Well, since I can’t invite you all over for coffee, I thought I’d do a little story telling and show off some Muley racks.
The first picture is a buck I took while I was in high school. I had been hunting with my brother and a couple of friends. I put the friends on a couple high points and decided to walk across a couple of large Oakbrush flats (100 acres each) to try and move some deer to my friends. After walking across (zig zagging) the first flat, I eased up to the edge of the canyon and looked across the draw. There on the other side of the canyon was a nice buck laying in his bed looking in my direction. In one motion, I sat down, clicked the safety off and found the buck in the scope (it would sure be nice to be as flexible now as I was then). When I found the buck in the scope, he had stood and turned 180 degrees. Guessing the distance at around 400 yards, I settled the crosshair of the 7mm Rem Mag between his ears (he was standing straight away from me starting to walk) and touch off a round. The buck dropped right back into his bed. The bullet had entered just below the neck/head joint and exited through the white patch in the front of his neck. The antlers measure 24”x18” and was the largest deer I had taken up to that time. We dragged him to the bottom of the canyon and hung him there, until the next day when we returned with horses to take him out to the road (couple miles).
This second Muley was taken about 4 miles (as the crow flies) from the one above. It was my last year of college and I knew it would probably be the last chance to really hunt hard. I decided I would hunt every day of the 10 day season and deal with school later. The first day of the season, we decided to hunt near Paonia Colorado and see if we could get into some elk, before the hunters scattered them. That morning, I shot an average spike bull. When I saw the bull, he was uphill from me standing broadside. I estimated the range to be 200yds, put the cross hairs at the base of his ear and touched off a round. To my surprise, he just turned his head and looked at me. I decided that I had mis-guessed the range (this was the first elk I had ever shot at, so was not familiar with their size in my scope). I quickly fired a second shot mid-height just behind his shoulder. He turned and ran straight down the hill, crashing through cedar trees, until he ended up upside down IN a cedar tree with only the top of one front foot touching the ground! The bullet had dropped about 6 inches and taken him right at the top of the heart.
For the next 8 days, I must have walked 100miles in the Western Colorado hills looking for my ‘big Muley’. The night before the last day of the hunt, my brother and I were pouring over the topo maps, trying to decide where to spend this ‘last day of hunting’. We decided on a canyon that was rimmed with rock-slides and was at least a 2 mile walk from the nearest road (all Oakbrush, rocks and enough small cactus to make it interesting in the dark). We got up at 3:30am to make the 2 hour drive to our starting point. The walk in was easier than we thought, with a clear sky and light from the stars and moon. We reached the canyon right on time. I decided to hike to the head of the canyon and wait there for light. My brother went down the ridge about a mile. The plan was to glass everything for a couple hours, then I would walk (zig zag) down the canyon, hoping to move something in front of my brother.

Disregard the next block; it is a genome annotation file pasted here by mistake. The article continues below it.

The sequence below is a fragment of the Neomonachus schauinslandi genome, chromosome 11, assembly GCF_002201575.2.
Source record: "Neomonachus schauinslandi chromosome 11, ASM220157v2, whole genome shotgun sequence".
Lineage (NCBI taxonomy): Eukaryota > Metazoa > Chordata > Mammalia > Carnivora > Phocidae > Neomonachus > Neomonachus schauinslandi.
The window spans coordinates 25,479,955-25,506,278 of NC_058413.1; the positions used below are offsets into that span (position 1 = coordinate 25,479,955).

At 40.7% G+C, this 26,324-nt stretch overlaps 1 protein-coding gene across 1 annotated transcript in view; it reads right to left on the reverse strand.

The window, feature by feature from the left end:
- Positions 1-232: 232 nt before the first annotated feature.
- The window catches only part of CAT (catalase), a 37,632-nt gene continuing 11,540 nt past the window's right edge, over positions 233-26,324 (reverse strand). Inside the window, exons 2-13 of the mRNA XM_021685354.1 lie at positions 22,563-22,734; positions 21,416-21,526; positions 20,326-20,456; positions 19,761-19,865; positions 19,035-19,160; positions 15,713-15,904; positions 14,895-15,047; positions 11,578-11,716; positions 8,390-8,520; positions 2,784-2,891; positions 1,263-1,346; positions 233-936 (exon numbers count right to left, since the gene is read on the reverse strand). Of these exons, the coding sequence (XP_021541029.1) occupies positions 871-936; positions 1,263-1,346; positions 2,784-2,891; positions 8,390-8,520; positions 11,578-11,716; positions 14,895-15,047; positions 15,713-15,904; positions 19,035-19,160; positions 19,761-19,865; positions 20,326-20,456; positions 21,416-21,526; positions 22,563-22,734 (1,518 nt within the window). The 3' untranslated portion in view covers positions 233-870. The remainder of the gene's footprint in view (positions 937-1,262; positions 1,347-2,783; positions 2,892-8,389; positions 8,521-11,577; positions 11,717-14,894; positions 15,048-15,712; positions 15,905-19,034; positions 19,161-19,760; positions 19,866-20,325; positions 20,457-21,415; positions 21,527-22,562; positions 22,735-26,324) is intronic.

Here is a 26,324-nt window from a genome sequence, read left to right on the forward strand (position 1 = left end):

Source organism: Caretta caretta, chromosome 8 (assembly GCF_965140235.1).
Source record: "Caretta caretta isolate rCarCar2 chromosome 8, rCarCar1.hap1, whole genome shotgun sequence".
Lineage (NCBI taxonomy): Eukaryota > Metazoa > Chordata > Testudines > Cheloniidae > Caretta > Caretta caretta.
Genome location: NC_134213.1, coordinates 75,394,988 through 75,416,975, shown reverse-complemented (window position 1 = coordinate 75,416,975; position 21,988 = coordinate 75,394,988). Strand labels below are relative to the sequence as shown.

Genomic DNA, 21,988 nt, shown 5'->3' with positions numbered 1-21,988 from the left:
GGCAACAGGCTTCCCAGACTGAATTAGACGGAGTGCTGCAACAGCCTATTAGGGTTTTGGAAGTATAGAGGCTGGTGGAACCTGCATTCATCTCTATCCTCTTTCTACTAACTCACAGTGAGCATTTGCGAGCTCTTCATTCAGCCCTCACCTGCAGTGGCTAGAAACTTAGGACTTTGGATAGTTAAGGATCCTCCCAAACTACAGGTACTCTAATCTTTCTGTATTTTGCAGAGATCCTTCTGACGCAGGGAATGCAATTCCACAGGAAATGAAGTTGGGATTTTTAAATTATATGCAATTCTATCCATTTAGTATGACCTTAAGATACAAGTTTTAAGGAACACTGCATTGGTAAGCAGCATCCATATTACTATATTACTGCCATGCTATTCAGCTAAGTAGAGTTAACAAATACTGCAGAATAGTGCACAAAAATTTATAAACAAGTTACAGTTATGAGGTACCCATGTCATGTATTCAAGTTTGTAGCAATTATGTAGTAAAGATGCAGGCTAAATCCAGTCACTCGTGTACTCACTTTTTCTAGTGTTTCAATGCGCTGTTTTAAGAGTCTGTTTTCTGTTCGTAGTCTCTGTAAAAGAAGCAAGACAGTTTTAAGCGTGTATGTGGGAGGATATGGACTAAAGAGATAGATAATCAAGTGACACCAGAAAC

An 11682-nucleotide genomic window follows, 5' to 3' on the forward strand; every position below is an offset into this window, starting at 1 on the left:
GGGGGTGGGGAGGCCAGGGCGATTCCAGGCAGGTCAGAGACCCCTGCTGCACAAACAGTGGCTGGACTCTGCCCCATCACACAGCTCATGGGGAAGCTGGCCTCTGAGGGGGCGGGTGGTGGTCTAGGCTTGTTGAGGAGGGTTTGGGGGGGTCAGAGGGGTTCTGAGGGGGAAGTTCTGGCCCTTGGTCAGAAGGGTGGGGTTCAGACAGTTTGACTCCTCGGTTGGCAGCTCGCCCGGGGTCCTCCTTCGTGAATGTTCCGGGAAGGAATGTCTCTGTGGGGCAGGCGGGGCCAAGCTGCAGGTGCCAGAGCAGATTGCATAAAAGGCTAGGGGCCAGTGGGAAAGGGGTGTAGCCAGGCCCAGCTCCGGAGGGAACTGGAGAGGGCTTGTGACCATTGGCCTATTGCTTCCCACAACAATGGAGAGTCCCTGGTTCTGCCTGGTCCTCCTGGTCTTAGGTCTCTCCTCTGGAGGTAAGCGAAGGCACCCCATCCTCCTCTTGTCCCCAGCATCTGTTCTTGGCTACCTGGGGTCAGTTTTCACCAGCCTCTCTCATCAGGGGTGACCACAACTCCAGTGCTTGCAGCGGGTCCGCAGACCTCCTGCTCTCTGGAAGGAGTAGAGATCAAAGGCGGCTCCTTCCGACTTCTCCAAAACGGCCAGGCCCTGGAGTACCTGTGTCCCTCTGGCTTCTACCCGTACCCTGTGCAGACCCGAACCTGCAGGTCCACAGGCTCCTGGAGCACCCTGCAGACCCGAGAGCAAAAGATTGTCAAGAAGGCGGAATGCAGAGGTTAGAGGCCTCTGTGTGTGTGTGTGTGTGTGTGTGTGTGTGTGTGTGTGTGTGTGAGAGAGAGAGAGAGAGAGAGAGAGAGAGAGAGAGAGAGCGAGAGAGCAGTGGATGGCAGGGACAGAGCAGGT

I decided to stop about 1500yds from the absolute head of the canyon and found some rocks that would work nicely as a shooting bench. As the sun started to brighten the sky, I started glassing for deer. After about 30 minutes, I saw one lone deer down near the bottom of the canyon. The deer was standing with its head down in an oakbrush thicket, but its body was in clear view. I immediately started focusing on the shadows and oakbrush near the deer. Because when you find one, you typically will find more. 15 minutes later, still only the one deer, but the light had improved and I could see that the color of this deer was greyer than was typical and it looked a little sway backed, but I still couldn’t see its head. Although there was now plenty of light to see, this canyon faced west and sunlight wouldn’t hit that deer till around noon (if at all!). I decided that the deer was probably an old buck and started just watching him. Just about then, it raised its head and I thought I saw a horn. I wasn’t sure but I was trying to convince myself that I did. I had the Bushnell Banner 3x9 on 9 power and I just could not tell for sure if it was an antler or just a bit of Oakbrush. I decided that I might as well try to figure out how far it was, just in case it turned out to be a buck. Back then, there were no Laser Range finders, I had scribed marks on the scope and carried a couple of 3x5 notecards with information about how much the Duplex reticle covered at each distance etc. I also had a card with the angle/cosine chart (I was a math major after all). So I could calculate the actual effective distance. For the next 10 minutes or so, I busied myself with estimating the distance, until I had arrived at an effective distance of 870 yards. The down angle was around 25 degrees.